UF students busy perfecting softball-size satellite
Published: Wednesday, June 1, 2011 at 4:38 p.m.
Last Modified: Wednesday, June 1, 2011 at 11:28 p.m.
University of Florida students are testing an experiment while testing their stomachs at NASA's Microgravity University.
Six students left Wednesday for the program at the Johnson Space Center in Houston. Undergraduate students from around the U.S. competed to participate in the program. They'll be carrying out experiments aboard NASA's C-9 aircraft, nicknamed the "vomit comet," which is used to simulate weightlessness for astronaut training.
"It's like skydiving inside of an airplane," said Sheldon Clark, one of the UF participants.
The aircraft flies through parabolic loops to simulate a lack of gravity. The UF students will be testing a control-movement gyroscope in the environment, preparing for its use in a small satellite called SwampSAT. UF graduate students are designing the satellite, a little bigger than a softball, with plans for its launch next year
As the space shuttle program winds down, small satellites are seen as a cheaper and faster way to conduct orbiting space missions. Small satellites have the advantage of being able to piggy-back a ride into orbit on rockets, said Clark, 22, who recently earned his undergraduate degree in aerospace engineering at UF and plans to return for graduate studies.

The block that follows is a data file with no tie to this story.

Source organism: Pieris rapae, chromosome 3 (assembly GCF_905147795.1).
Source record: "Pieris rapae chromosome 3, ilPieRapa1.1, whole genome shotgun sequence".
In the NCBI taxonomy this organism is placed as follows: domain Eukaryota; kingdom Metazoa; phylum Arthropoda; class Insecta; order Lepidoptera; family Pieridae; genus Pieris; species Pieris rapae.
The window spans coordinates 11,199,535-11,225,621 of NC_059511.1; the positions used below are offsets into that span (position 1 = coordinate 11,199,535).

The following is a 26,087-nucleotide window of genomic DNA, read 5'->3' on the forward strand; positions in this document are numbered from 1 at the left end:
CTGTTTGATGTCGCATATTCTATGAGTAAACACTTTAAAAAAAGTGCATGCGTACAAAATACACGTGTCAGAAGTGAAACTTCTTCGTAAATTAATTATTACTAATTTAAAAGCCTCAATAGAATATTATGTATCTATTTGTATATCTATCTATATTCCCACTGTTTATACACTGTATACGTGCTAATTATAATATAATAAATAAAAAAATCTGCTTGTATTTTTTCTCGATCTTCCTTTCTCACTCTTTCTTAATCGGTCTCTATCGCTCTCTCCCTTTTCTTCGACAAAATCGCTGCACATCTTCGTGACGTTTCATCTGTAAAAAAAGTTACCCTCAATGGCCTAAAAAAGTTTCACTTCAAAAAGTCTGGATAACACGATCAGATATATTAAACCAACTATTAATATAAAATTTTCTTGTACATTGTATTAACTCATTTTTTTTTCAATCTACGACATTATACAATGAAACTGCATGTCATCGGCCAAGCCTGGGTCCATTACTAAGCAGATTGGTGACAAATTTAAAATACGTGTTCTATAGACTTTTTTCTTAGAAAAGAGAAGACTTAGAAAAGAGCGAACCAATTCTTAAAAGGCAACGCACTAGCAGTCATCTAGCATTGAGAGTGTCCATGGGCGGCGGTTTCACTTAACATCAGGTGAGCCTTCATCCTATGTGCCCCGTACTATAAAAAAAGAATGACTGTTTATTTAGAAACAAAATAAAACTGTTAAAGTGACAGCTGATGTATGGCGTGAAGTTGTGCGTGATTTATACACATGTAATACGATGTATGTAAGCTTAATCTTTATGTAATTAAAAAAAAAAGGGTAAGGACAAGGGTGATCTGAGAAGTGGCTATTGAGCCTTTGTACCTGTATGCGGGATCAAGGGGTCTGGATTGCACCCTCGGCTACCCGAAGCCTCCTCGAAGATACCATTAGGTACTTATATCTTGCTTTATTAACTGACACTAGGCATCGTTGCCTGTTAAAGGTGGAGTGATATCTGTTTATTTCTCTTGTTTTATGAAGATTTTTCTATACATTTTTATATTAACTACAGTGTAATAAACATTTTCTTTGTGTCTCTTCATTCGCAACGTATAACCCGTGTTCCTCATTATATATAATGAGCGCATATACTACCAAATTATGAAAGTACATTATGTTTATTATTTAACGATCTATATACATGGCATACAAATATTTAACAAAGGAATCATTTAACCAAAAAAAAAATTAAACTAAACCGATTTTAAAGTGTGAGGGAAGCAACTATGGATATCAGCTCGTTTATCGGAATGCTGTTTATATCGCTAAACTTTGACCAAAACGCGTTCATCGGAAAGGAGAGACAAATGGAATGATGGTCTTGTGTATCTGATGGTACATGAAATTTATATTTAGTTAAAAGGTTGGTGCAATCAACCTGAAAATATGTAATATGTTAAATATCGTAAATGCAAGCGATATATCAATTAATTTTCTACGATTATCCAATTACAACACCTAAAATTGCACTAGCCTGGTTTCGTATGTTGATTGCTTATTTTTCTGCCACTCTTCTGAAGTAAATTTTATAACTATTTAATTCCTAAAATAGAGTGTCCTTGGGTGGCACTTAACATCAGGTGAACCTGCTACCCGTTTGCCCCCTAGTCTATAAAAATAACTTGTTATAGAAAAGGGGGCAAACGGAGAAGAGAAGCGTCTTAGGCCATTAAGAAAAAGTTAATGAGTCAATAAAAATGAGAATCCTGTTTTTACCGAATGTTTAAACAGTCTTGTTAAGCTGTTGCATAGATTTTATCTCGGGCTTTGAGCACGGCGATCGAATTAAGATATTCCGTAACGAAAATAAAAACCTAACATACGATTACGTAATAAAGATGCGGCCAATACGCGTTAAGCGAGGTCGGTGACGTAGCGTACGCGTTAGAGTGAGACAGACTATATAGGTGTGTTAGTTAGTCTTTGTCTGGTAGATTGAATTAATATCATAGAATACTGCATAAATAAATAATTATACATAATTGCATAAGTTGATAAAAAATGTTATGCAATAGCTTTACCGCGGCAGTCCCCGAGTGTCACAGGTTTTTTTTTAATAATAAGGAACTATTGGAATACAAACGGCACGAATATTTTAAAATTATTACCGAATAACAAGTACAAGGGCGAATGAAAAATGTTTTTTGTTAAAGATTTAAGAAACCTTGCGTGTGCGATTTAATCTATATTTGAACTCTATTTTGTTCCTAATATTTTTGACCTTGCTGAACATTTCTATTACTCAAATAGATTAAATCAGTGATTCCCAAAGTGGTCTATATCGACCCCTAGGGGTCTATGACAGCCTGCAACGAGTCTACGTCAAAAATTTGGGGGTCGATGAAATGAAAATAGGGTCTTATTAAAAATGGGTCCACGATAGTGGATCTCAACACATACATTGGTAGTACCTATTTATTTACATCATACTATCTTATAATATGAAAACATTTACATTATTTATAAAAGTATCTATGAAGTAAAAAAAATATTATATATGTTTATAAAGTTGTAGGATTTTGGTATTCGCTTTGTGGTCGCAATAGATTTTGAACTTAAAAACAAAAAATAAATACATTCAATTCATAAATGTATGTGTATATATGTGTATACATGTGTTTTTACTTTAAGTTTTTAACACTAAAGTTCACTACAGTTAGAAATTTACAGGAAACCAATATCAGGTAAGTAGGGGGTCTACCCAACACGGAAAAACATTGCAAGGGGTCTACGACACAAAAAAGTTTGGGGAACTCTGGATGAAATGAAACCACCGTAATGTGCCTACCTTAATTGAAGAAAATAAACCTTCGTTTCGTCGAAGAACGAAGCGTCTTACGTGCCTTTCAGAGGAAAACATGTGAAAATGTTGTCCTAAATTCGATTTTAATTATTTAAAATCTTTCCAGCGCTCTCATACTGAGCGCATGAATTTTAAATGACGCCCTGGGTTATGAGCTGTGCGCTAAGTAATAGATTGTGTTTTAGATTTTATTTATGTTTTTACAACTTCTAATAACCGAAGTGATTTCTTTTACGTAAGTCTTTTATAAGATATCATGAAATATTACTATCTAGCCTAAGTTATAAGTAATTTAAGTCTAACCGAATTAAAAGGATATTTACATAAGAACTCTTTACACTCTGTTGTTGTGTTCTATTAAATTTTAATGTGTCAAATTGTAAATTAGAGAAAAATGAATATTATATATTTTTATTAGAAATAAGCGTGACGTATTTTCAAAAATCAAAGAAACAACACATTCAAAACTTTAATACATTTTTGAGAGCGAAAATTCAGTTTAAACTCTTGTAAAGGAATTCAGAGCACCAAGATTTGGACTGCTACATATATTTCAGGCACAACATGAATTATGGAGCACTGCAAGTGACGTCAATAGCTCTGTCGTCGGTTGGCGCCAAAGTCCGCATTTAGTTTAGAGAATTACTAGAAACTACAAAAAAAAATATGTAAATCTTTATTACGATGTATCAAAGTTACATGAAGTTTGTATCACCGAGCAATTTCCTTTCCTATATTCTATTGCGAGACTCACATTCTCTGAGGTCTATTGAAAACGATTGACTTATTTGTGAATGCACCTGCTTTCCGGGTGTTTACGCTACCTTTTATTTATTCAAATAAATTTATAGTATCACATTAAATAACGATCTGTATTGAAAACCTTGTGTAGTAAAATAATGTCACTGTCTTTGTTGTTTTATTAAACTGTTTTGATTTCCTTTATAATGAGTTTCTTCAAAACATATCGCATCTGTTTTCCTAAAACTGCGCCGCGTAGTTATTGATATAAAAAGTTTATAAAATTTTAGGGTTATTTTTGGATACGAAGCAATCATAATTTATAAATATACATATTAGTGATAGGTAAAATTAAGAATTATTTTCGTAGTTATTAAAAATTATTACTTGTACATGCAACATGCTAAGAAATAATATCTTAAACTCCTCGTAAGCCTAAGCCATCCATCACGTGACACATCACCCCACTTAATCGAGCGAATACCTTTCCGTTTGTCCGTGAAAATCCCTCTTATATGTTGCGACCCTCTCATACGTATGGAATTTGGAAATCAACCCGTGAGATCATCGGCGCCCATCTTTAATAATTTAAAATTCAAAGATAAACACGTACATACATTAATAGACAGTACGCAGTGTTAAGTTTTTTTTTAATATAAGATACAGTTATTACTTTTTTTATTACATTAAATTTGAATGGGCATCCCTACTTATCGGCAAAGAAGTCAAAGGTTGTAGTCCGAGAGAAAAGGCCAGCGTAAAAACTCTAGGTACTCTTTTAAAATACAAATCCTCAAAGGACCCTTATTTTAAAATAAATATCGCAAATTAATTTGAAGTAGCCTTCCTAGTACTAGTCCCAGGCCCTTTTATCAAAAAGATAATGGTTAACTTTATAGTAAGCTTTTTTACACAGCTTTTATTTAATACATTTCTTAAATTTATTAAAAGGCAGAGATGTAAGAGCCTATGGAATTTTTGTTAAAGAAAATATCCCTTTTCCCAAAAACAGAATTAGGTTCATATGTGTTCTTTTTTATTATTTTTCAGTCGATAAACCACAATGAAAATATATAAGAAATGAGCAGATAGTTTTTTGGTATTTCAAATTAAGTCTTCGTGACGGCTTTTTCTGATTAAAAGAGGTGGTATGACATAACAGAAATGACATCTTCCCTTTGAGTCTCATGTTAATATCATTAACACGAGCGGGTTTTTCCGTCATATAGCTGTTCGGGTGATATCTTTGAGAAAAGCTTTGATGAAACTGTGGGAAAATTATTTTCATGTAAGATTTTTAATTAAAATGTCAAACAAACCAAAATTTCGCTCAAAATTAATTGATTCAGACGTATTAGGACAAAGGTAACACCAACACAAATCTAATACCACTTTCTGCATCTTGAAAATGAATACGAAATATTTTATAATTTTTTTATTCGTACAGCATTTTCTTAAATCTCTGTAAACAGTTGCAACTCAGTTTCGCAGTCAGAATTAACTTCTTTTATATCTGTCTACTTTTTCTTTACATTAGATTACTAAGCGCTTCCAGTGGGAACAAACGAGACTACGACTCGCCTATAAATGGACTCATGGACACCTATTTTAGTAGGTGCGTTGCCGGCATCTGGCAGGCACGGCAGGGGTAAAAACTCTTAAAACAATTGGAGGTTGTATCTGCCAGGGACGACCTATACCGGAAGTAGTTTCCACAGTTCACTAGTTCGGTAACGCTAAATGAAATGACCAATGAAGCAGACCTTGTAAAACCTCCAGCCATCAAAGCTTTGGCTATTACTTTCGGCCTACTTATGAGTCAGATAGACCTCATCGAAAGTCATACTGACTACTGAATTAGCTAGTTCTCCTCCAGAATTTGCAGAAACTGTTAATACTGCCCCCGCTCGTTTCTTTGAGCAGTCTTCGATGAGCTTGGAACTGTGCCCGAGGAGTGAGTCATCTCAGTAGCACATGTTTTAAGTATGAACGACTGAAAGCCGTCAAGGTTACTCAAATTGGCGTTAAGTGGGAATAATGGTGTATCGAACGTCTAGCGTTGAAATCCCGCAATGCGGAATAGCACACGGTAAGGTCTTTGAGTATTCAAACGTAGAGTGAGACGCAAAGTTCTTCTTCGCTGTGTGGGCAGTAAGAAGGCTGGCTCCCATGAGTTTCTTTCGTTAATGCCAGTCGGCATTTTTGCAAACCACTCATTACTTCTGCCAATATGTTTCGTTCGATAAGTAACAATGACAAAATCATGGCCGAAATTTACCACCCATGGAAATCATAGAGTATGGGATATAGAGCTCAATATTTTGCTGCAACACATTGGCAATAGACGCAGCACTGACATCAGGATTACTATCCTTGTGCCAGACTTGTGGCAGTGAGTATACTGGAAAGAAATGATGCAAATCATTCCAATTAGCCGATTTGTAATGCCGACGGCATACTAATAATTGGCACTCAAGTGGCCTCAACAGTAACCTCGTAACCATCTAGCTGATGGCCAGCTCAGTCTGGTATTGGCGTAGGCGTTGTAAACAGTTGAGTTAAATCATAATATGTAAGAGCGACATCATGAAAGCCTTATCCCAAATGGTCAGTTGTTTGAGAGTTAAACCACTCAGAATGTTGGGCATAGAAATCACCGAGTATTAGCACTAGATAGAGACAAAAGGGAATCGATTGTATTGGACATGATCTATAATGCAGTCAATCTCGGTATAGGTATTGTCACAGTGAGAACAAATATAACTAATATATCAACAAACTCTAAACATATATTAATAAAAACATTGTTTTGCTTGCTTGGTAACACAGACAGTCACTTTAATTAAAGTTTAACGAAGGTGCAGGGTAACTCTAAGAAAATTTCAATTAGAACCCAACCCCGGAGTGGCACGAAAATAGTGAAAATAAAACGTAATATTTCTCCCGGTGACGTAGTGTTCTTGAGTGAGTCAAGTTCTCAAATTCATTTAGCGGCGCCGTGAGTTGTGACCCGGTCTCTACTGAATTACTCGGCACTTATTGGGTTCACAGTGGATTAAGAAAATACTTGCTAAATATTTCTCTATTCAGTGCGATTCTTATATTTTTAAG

The satellites have been built by school groups and provide access to space that previously wasn't available, he said.
"It's kind of like citizen science," Clark said.
The device being tested at Microgravity University is believed to be the smallest of its kind. It allows the UF satellite to be pointed in a specific direction. Such a capability could have use for the military or in applications such as weather satellites, said Norman Fitz-Coy, an associate professor of mechanical and aerospace engineering working with the students.
While a large satellite stays in one place, Fitz-Coy said multiple smaller satellites can provide additional pieces of information from other locations.
"It's not replacing them (the larger satellites), it's providing a different role," he said.
The UF students testing the gyroscope, part of the Small Satellite Design Club, will spend 10 days in Houston for the program. They'll make two flights over two days next week. Three students will be on each flight, which makes around 30 loops and provides about 25 seconds of microgravity each time.
Only one other UF group has participated in Microgravity University since its inception in 1995, although a second UF group is slated to take part in a subsequent week. Michael Harbin, a 21-year-old mechanical engineering major, said he's looking forward to the experience as preparation for a future career.
"My life goal is to go to space," he said. "This is just a step closer."
He said he doesn't typically get motion sickness, but his goal is not embarrassing himself in front of NASA. While Clark said it might not seem like the best idea to do multiple nose dives aboard a plane, he's hopeful that the experiment will help allow for greater access to space for research.
"It really opens the door," he said.
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